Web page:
Center for Strategic Communication

by Bud Goodall

In recent Congressional hearings on U.S. attempts to win popular support in the Arab world, the continuing controversy surrounding al Hurra dominated the discussion. al Hurra, a television network financed to broadcast pro-U.S. messages throughout the Middle East, was created in 2003 to counter the perceived negative influences of al Jazeera on U.S. policies and actions in the region. The issues raised during these hearings are important ones for understanding the failures of U.S. public diplomacy efforts in the Middle East, but the debate over free speech versus censorship misses the salient strategic communication point.

From the perspective of some critics in the U.S., the problem is that the al Hurra network often features speeches by Hamas and Hezbollah leaders, as well as “other terrorist groups.” Their broadcasts included a 30-minute speech in December by Sheik Hassan Nasrallah as well as coverage of the Iranian conference denying the Holocaust. Speaking in defense of those broadcasts, the al Hurra executive replied that the station also features the live broadcasts of the speeches of President Bush, a frank retort that led to laughter on both sides of the hearing chamber.

There are other communication problems that plague al Hurra. Chief among them is that the senior executives aren’t fluent in Arabic, meaning that they often don’t know what is being said in the broadcasts. Nor are there enough State Department Arabic speakers to place in Middle Eastern posts to monitor the network. Radio Free Europe promoted U.S. values and policies in many languages using native speakers and popular resistance leaders throughout the Cold War. But al Hurra suffers from a lack of native speakers willing to support U.S. policies and a plethora of resistance leaders—read terrorists, insurgents, duly elected but anti-U.S. speakers—to make their case.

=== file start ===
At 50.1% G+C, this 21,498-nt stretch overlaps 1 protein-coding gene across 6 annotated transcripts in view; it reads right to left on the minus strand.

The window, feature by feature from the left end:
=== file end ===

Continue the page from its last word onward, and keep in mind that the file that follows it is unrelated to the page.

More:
Joaquin F. Blaya, a senior al Hurra executive, in an interview with a New York Times reporter, indicated that “al Hurra would lose all credibility if it did not give air time to people who disagree with American policy.” He continued by pointing out that “it was ironic that the government was seeking to promote American values like democracy and a free press while at the same time trying to censor what is shown in the station. That’s the difference between a free media and propaganda,” he said.

Al Hurra represents a major U.S. public diplomacy initiative in the Middle East. The controversies surrounding what its producers choose to broadcast must be understood and informed by a more informed theoretical framework that moves the discussion away from free speech and censorship to how influence functions in the reception of those broadcasts by various audiences in the U.S. and throughout the Middle East.


From a U.S. legal perspective, the case of al Hurra is one that pits concerns over censorship against the Constitutional guarantees of free speech and freedom of the press. In this regard Robert E. Drechsel writes: “the Supreme Court has found censorship to be an especially intolerable restriction on freedom of expression. The term censorship might encompass almost any restriction on the dissemination or content of expression, but most fundamentally it means prior restraint—any government scheme for screening either who may speak or the content of what people wish to say before the utterance. Although the Court has never held prior restraint to be inherently unconstitutional, it has emphasized that “any system of prior restraints of expression comes to this Court bearing a heavy presumption against its constitutional validity” (Bantam Books, Inc. v. Sullivan 1963, p. 70).

But from a pragmatic communication theory perspective on propaganda, the issue is less one of prior restraint and more one of the actual effectiveness of a message strategy deployed to influence audiences. Free speech refers to the legal right to speak; propaganda is the means used to achieve influence.